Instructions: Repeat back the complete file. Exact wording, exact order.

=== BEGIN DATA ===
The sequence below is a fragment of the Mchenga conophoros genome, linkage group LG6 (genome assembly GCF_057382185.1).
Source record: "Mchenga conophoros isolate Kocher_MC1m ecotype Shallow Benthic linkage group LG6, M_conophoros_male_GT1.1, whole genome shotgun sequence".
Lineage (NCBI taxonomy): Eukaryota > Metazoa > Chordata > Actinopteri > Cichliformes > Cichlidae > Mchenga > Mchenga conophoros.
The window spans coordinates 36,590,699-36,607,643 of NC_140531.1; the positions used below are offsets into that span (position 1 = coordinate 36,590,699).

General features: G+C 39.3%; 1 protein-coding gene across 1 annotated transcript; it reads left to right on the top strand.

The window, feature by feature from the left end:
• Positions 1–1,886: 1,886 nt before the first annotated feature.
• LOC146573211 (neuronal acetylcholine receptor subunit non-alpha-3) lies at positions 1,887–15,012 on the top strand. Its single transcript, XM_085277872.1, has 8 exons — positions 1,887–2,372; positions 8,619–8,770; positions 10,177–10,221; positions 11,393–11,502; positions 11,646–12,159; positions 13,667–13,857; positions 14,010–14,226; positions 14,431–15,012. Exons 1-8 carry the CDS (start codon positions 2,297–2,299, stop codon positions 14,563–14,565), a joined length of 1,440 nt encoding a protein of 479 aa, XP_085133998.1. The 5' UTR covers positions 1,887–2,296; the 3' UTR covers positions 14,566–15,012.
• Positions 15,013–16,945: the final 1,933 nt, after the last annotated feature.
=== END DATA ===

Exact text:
The sequence below is a fragment of the Mchenga conophoros genome, linkage group LG6 (genome assembly GCF_057382185.1).
Source record: "Mchenga conophoros isolate Kocher_MC1m ecotype Shallow Benthic linkage group LG6, M_conophoros_male_GT1.1, whole genome shotgun sequence".
Lineage (NCBI taxonomy): Eukaryota > Metazoa > Chordata > Actinopteri > Cichliformes > Cichlidae > Mchenga > Mchenga conophoros.
The window spans coordinates 36,590,699-36,607,643 of NC_140531.1; the positions used below are offsets into that span (position 1 = coordinate 36,590,699).

General features: G+C 39.3%; 1 protein-coding gene across 1 annotated transcript; it reads left to right on the top strand.

The window, feature by feature from the left end:
• Positions 1–1,886: 1,886 nt before the first annotated feature.
• LOC146573211 (neuronal acetylcholine receptor subunit non-alpha-3) lies at positions 1,887–15,012 on the top strand. Its single transcript, XM_085277872.1, has 8 exons — positions 1,887–2,372; positions 8,619–8,770; positions 10,177–10,221; positions 11,393–11,502; positions 11,646–12,159; positions 13,667–13,857; positions 14,010–14,226; positions 14,431–15,012. Exons 1-8 carry the CDS (start codon positions 2,297–2,299, stop codon positions 14,563–14,565), a joined length of 1,440 nt encoding a protein of 479 aa, XP_085133998.1. The 5' UTR covers positions 1,887–2,296; the 3' UTR covers positions 14,566–15,012.
• Positions 15,013–16,945: the final 1,933 nt, after the last annotated feature.